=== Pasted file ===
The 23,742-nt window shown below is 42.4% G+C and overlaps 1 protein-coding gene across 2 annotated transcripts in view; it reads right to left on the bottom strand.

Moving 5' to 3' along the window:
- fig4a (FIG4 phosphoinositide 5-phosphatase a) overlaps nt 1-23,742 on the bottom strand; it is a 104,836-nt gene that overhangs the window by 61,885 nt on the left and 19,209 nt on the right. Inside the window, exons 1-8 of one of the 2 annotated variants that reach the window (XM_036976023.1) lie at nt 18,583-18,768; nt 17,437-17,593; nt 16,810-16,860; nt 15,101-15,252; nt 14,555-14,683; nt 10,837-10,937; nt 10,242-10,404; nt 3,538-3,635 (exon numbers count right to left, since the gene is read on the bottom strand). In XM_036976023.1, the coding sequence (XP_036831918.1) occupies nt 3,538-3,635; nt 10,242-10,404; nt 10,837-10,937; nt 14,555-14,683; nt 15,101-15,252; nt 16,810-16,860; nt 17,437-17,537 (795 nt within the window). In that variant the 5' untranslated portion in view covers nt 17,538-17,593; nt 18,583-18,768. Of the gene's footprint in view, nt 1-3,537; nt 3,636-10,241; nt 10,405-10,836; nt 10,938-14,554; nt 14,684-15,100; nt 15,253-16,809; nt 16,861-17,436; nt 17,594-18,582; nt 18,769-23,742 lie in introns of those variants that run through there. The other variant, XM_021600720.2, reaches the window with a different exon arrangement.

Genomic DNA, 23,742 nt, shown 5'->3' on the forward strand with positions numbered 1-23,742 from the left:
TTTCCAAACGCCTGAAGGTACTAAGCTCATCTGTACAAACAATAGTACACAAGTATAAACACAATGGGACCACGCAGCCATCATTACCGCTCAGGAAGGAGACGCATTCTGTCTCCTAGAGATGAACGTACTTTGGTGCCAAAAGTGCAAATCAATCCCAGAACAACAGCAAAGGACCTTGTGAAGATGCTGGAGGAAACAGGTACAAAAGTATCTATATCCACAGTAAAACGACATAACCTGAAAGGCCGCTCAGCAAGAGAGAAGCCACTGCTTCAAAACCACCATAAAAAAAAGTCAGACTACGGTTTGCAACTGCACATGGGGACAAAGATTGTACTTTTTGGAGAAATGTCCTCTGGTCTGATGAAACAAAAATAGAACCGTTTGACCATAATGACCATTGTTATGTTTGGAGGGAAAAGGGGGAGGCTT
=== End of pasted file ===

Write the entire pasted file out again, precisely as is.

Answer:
The 23,742-nt window shown below is 42.4% G+C and overlaps 1 protein-coding gene across 2 annotated transcripts in view; it reads right to left on the bottom strand.

Moving 5' to 3' along the window:
- fig4a (FIG4 phosphoinositide 5-phosphatase a) overlaps nt 1-23,742 on the bottom strand; it is a 104,836-nt gene that overhangs the window by 61,885 nt on the left and 19,209 nt on the right. Inside the window, exons 1-8 of one of the 2 annotated variants that reach the window (XM_036976023.1) lie at nt 18,583-18,768; nt 17,437-17,593; nt 16,810-16,860; nt 15,101-15,252; nt 14,555-14,683; nt 10,837-10,937; nt 10,242-10,404; nt 3,538-3,635 (exon numbers count right to left, since the gene is read on the bottom strand). In XM_036976023.1, the coding sequence (XP_036831918.1) occupies nt 3,538-3,635; nt 10,242-10,404; nt 10,837-10,937; nt 14,555-14,683; nt 15,101-15,252; nt 16,810-16,860; nt 17,437-17,537 (795 nt within the window). In that variant the 5' untranslated portion in view covers nt 17,538-17,593; nt 18,583-18,768. Of the gene's footprint in view, nt 1-3,537; nt 3,636-10,241; nt 10,405-10,836; nt 10,938-14,554; nt 14,684-15,100; nt 15,253-16,809; nt 16,861-17,436; nt 17,594-18,582; nt 18,769-23,742 lie in introns of those variants that run through there. The other variant, XM_021600720.2, reaches the window with a different exon arrangement.

Genomic DNA, 23,742 nt, shown 5'->3' on the forward strand with positions numbered 1-23,742 from the left:
TTTCCAAACGCCTGAAGGTACTAAGCTCATCTGTACAAACAATAGTACACAAGTATAAACACAATGGGACCACGCAGCCATCATTACCGCTCAGGAAGGAGACGCATTCTGTCTCCTAGAGATGAACGTACTTTGGTGCCAAAAGTGCAAATCAATCCCAGAACAACAGCAAAGGACCTTGTGAAGATGCTGGAGGAAACAGGTACAAAAGTATCTATATCCACAGTAAAACGACATAACCTGAAAGGCCGCTCAGCAAGAGAGAAGCCACTGCTTCAAAACCACCATAAAAAAAAGTCAGACTACGGTTTGCAACTGCACATGGGGACAAAGATTGTACTTTTTGGAGAAATGTCCTCTGGTCTGATGAAACAAAAATAGAACCGTTTGACCATAATGACCATTGTTATGTTTGGAGGGAAAAGGGGGAGGCTT